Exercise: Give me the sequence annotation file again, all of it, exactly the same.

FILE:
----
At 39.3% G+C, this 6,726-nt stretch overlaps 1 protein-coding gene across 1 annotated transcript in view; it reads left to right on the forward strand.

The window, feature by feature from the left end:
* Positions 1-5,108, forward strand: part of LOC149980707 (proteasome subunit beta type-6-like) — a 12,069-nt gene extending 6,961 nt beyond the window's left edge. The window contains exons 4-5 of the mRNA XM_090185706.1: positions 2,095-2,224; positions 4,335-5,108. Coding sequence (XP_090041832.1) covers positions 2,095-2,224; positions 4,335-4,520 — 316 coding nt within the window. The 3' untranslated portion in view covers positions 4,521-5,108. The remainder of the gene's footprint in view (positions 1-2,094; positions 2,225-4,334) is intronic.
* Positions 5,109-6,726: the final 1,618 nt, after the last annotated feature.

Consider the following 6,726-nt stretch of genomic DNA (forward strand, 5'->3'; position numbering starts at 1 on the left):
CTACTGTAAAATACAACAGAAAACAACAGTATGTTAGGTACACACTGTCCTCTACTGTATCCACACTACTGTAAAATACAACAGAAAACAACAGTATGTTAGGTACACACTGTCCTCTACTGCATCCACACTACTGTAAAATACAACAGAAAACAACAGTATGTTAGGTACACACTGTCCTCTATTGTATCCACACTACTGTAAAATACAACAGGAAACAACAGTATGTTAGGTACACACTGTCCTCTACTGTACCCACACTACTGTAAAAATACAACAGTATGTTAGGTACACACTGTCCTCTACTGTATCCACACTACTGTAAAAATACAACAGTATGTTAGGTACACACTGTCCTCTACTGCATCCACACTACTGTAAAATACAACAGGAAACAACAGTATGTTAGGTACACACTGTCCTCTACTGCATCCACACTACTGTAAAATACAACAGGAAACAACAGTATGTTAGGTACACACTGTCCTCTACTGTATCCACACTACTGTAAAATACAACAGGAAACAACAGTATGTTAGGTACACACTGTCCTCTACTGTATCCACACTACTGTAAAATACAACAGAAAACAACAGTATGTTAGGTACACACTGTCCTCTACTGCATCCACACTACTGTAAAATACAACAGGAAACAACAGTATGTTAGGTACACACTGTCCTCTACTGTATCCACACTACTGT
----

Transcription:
At 39.3% G+C, this 6,726-nt stretch overlaps 1 protein-coding gene across 1 annotated transcript in view; it reads left to right on the forward strand.

The window, feature by feature from the left end:
* Positions 1-5,108, forward strand: part of LOC149980707 (proteasome subunit beta type-6-like) — a 12,069-nt gene extending 6,961 nt beyond the window's left edge. The window contains exons 4-5 of the mRNA XM_090185706.1: positions 2,095-2,224; positions 4,335-5,108. Coding sequence (XP_090041832.1) covers positions 2,095-2,224; positions 4,335-4,520 — 316 coding nt within the window. The 3' untranslated portion in view covers positions 4,521-5,108. The remainder of the gene's footprint in view (positions 1-2,094; positions 2,225-4,334) is intronic.
* Positions 5,109-6,726: the final 1,618 nt, after the last annotated feature.

Consider the following 6,726-nt stretch of genomic DNA (forward strand, 5'->3'; position numbering starts at 1 on the left):
CTACTGTAAAATACAACAGAAAACAACAGTATGTTAGGTACACACTGTCCTCTACTGTATCCACACTACTGTAAAATACAACAGAAAACAACAGTATGTTAGGTACACACTGTCCTCTACTGCATCCACACTACTGTAAAATACAACAGAAAACAACAGTATGTTAGGTACACACTGTCCTCTATTGTATCCACACTACTGTAAAATACAACAGGAAACAACAGTATGTTAGGTACACACTGTCCTCTACTGTACCCACACTACTGTAAAAATACAACAGTATGTTAGGTACACACTGTCCTCTACTGTATCCACACTACTGTAAAAATACAACAGTATGTTAGGTACACACTGTCCTCTACTGCATCCACACTACTGTAAAATACAACAGGAAACAACAGTATGTTAGGTACACACTGTCCTCTACTGCATCCACACTACTGTAAAATACAACAGGAAACAACAGTATGTTAGGTACACACTGTCCTCTACTGTATCCACACTACTGTAAAATACAACAGGAAACAACAGTATGTTAGGTACACACTGTCCTCTACTGTATCCACACTACTGTAAAATACAACAGAAAACAACAGTATGTTAGGTACACACTGTCCTCTACTGCATCCACACTACTGTAAAATACAACAGGAAACAACAGTATGTTAGGTACACACTGTCCTCTACTGTATCCACACTACTGT